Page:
• 13.  ““All that wheezes is not asthma.”All that wheezes is not asthma.” Chevalier Jackson [1865-1958]Chevalier Jackson [1865-1958]
    • 14.  Several other conditions may coexist with asthma or complicateSeveral other conditions may coexist with asthma or complicate the diagnosis or management of asthma. Cough-variant asthma,the diagnosis or management of asthma. Cough-variant asthma, in particular, is easily overlooked because chronic cough can be ain particular, is easily overlooked because chronic cough can be a sign of a wide variety of health problems.sign of a wide variety of health problems.  Conversely, chronic cough may also be the principal (or only)Conversely, chronic cough may also be the principal (or only) manifestation of asthma, especially among young children.manifestation of asthma, especially among young children.  The diagnosis of cough-variant asthma is confirmed by a positiveThe diagnosis of cough-variant asthma is confirmed by a positive response to asthma medication, and treatment should follow theresponse to asthma medication, and treatment should follow the usual stepwise approach to asthma management.usual stepwise approach to asthma management.
    • 15. Vocal cord dysfunctionVocal cord dysfunction  Vocal cord dysfunction—characterized byVocal cord dysfunction—characterized by episodic dyspnea and wheezing caused byepisodic dyspnea and wheezing caused by intermittent paradoxical vocal cord adductionintermittent paradoxical vocal cord adduction during inspiration—often mimics asthma andduring inspiration—often mimics asthma and can be difficult to diagnose.can be difficult to diagnose.  A diagnosis is best made with indirect or directA diagnosis is best made with indirect or direct vocal cord visualization during an episode, andvocal cord visualization during an episode, and treatment generally consists of speech therapytreatment generally consists of speech therapy and relaxation techniquesand relaxation techniques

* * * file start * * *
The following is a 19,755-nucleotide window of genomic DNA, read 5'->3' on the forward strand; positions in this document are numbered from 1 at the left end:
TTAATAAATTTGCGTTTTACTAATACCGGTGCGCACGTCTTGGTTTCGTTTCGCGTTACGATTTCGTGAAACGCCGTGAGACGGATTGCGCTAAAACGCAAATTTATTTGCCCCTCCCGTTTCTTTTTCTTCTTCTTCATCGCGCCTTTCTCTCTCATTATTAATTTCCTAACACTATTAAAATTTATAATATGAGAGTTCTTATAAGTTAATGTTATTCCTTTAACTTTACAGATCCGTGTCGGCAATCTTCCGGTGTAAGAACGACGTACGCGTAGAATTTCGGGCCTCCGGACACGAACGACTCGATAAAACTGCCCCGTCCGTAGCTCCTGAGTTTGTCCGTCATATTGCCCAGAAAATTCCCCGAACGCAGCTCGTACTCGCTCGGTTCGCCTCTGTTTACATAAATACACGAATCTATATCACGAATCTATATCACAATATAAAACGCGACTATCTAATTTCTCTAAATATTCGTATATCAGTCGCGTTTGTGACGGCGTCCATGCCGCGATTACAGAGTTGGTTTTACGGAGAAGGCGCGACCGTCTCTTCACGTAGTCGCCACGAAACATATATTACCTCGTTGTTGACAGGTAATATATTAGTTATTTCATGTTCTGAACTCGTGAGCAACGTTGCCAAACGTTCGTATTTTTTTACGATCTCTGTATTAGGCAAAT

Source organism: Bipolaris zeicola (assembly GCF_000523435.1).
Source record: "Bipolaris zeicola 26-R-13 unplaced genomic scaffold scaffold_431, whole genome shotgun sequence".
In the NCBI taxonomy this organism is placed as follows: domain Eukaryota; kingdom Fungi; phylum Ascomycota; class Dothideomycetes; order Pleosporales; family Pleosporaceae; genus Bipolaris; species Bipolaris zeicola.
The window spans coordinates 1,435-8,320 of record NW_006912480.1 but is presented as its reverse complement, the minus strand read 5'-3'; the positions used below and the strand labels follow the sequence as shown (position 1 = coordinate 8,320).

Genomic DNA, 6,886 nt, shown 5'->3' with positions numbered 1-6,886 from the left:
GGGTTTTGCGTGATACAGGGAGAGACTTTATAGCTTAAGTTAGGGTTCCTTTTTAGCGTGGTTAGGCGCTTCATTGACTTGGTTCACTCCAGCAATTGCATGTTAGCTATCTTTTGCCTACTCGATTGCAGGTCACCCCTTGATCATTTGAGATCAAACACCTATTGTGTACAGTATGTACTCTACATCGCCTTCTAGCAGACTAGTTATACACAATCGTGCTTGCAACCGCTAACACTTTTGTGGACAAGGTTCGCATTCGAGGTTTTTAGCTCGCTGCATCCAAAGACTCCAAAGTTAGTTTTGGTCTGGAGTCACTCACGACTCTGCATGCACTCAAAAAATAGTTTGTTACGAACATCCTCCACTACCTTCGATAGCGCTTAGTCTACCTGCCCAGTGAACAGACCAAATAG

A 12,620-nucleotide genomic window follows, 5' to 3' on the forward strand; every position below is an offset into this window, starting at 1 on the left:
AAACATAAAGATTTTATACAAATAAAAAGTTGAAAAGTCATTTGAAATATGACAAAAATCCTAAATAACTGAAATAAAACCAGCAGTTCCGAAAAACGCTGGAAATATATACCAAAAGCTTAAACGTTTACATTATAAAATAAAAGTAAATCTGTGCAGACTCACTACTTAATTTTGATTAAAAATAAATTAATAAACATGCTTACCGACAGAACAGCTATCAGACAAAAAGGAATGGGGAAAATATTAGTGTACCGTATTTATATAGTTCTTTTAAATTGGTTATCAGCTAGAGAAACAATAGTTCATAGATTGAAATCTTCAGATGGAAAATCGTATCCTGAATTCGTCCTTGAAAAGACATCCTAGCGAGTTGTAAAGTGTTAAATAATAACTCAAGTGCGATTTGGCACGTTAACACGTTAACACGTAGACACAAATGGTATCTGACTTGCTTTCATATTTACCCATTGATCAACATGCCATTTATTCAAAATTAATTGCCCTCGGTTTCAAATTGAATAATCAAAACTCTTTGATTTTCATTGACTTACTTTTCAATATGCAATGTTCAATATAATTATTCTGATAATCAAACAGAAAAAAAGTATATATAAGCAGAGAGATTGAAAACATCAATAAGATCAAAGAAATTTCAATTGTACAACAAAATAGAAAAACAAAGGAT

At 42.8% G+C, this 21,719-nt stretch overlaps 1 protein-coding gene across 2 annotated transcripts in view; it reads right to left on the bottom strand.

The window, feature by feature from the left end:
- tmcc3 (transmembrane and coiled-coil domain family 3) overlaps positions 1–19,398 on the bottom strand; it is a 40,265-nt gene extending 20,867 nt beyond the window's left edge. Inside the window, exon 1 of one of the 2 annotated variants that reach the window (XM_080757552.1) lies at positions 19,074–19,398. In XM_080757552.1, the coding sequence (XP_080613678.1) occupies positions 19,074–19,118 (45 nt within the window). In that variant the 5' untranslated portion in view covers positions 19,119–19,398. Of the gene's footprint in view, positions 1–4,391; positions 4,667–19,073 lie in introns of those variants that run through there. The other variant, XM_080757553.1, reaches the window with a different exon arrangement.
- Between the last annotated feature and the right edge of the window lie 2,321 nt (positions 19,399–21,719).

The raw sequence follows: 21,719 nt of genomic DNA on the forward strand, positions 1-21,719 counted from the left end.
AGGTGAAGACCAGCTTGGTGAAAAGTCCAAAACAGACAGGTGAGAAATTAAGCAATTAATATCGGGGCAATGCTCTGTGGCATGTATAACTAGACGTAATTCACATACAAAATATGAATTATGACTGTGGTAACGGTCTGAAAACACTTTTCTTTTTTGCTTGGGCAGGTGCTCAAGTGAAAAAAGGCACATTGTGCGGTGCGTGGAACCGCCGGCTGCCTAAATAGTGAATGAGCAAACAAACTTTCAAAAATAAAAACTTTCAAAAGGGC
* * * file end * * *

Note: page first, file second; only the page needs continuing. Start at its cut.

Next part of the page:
• 16.  Other common comorbid conditions thatOther common comorbid conditions that complicate the diagnosis of asthma are chroniccomplicate the diagnosis of asthma are chronic sinusitis, gastroesophageal reflux disease,sinusitis, gastroesophageal reflux disease, obstructive sleep apnea, and respiratory tractobstructive sleep apnea, and respiratory tract infections.infections.  ABPA(Allergic bronchopulmonary aspergillosis)ABPA(Allergic bronchopulmonary aspergillosis) is often accompanied by symptoms similar tois often accompanied by symptoms similar to those of asthma and by elevated IgE levels.those of asthma and by elevated IgE levels.
    • 17.  Churg-Strauss syndromeChurg-Strauss syndrome is another comorbid conditionis another comorbid condition that should be considered in the assessment of patientsthat should be considered in the assessment of patients with difficult-to-control asthma.with difficult-to-control asthma.  It is a serious disorder characterized by eosinophilicIt is a serious disorder characterized by eosinophilic inflammation of the respiratory tract and necrotizinginflammation of the respiratory tract and necrotizing vasculitis of small and medium vessels.vasculitis of small and medium vessels.  Laboratory results demonstrate eosinophilia, andLaboratory results demonstrate eosinophilia, and symptoms include asthma, rhinosinusitis, pulmonarysymptoms include asthma, rhinosinusitis, pulmonary infiltrates, peripheral neuropathy, and skin, heart, orinfiltrates, peripheral neuropathy, and skin, heart, or gastrointestinal involvement.gastrointestinal involvement.